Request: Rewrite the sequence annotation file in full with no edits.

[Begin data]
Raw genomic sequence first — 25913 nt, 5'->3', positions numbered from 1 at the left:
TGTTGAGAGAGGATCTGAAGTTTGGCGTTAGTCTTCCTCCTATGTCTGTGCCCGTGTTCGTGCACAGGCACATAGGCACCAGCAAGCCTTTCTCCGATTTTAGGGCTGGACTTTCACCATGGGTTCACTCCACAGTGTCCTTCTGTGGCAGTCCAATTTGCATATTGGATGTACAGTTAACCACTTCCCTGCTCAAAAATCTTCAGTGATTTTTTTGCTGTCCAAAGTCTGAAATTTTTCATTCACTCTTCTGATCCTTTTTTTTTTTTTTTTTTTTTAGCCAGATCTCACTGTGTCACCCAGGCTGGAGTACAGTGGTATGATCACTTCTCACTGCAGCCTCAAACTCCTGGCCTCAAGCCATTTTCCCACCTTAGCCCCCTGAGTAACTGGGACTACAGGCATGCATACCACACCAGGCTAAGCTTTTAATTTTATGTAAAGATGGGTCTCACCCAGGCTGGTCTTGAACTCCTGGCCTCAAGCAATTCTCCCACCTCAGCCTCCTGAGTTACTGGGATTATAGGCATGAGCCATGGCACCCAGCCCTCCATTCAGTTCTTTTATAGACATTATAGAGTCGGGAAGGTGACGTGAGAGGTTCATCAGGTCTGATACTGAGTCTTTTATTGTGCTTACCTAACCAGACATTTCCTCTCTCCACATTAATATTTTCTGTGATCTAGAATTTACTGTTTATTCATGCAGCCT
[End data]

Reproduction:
Raw genomic sequence first — 25913 nt, 5'->3', positions numbered from 1 at the left:
TGTTGAGAGAGGATCTGAAGTTTGGCGTTAGTCTTCCTCCTATGTCTGTGCCCGTGTTCGTGCACAGGCACATAGGCACCAGCAAGCCTTTCTCCGATTTTAGGGCTGGACTTTCACCATGGGTTCACTCCACAGTGTCCTTCTGTGGCAGTCCAATTTGCATATTGGATGTACAGTTAACCACTTCCCTGCTCAAAAATCTTCAGTGATTTTTTTGCTGTCCAAAGTCTGAAATTTTTCATTCACTCTTCTGATCCTTTTTTTTTTTTTTTTTTTTTAGCCAGATCTCACTGTGTCACCCAGGCTGGAGTACAGTGGTATGATCACTTCTCACTGCAGCCTCAAACTCCTGGCCTCAAGCCATTTTCCCACCTTAGCCCCCTGAGTAACTGGGACTACAGGCATGCATACCACACCAGGCTAAGCTTTTAATTTTATGTAAAGATGGGTCTCACCCAGGCTGGTCTTGAACTCCTGGCCTCAAGCAATTCTCCCACCTCAGCCTCCTGAGTTACTGGGATTATAGGCATGAGCCATGGCACCCAGCCCTCCATTCAGTTCTTTTATAGACATTATAGAGTCGGGAAGGTGACGTGAGAGGTTCATCAGGTCTGATACTGAGTCTTTTATTGTGCTTACCTAACCAGACATTTCCTCTCTCCACATTAATATTTTCTGTGATCTAGAATTTACTGTTTATTCATGCAGCCT